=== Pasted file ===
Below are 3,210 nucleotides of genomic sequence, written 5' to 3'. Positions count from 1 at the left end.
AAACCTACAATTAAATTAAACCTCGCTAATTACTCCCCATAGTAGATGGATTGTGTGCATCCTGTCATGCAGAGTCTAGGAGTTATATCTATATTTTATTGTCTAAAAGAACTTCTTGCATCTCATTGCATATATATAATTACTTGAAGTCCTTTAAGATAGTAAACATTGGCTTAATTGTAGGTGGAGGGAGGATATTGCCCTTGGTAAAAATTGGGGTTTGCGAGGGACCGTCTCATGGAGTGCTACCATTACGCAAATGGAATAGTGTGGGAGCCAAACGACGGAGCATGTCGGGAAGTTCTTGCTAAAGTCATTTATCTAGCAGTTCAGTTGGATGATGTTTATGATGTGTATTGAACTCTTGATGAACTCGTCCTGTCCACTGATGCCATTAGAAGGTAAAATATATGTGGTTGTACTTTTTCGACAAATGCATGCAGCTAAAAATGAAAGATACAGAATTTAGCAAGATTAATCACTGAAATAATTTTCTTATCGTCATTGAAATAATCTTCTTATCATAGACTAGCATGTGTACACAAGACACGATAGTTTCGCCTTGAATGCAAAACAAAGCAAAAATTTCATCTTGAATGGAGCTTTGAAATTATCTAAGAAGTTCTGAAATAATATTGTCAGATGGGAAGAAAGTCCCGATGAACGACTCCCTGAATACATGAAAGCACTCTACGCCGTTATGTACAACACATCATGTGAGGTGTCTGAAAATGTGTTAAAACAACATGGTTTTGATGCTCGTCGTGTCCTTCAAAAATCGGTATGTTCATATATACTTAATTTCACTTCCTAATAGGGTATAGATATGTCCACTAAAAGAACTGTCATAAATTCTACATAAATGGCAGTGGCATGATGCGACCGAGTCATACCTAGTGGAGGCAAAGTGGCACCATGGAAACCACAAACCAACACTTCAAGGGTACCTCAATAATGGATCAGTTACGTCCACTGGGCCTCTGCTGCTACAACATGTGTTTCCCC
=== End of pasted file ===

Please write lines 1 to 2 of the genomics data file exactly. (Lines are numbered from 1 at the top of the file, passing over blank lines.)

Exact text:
Below are 3,210 nucleotides of genomic sequence, written 5' to 3'. Positions count from 1 at the left end.
AAACCTACAATTAAATTAAACCTCGCTAATTACTCCCCATAGTAGATGGATTGTGTGCATCCTGTCATGCAGAGTCTAGGAGTTATATCTATATTTTATTGTCTAAAAGAACTTCTTGCATCTCATTGCATATATATAATTACTTGAAGTCCTTTAAGATAGTAAACATTGGCTTAATTGTAGGTGGAGGGAGGATATTGCCCTTGGTAAAAATTGGGGTTTGCGAGGGACCGTCTCATGGAGTGCTACCATTACGCAAATGGAATAGTGTGGGAGCCAAACGACGGAGCATGTCGGGAAGTTCTTGCTAAAGTCATTTATCTAGCAGTTCAGTTGGATGATGTTTATGATGTGTATTGAACTCTTGATGAACTCGTCCTGTCCACTGATGCCATTAGAAGGTAAAATATATGTGGTTGTACTTTTTCGACAAATGCATGCAGCTAAAAATGAAAGATACAGAATTTAGCAAGATTAATCACTGAAATAATTTTCTTATCGTCATTGAAATAATCTTCTTATCATAGACTAGCATGTGTACACAAGACACGATAGTTTCGCCTTGAATGCAAAACAAAGCAAAAATTTCATCTTGAATGGAGCTTTGAAATTATCTAAGAAGTTCTGAAATAATATTGTCAGATGGGAAGAAAGTCCCGATGAACGACTCCCTGAATACATGAAAGCACTCTACGCCGTTATGTACAACACATCATGTGAGGTGTCTGAAAATGTGTTAAAACAACATGGTTTTGATGCTCGTCGTGTCCTTCAAAAATCGGTATGTTCATATATACTTAATTTCACTTCCTAATAGGGTATAGATATGTCCACTAAAAGAACTGTCATAAATTCTACATAAATGGCAGTGGCATGATGCGACCGAGTCATACCTAGTGGAGGCAAAGTGGCACCATGGAAACCACAAACCAACACTTCAAGGGTACCTCAATAATGGATCAGTTACGTCCACTGGGCCTCTGCTGCTACAACATGTGTTTCCCC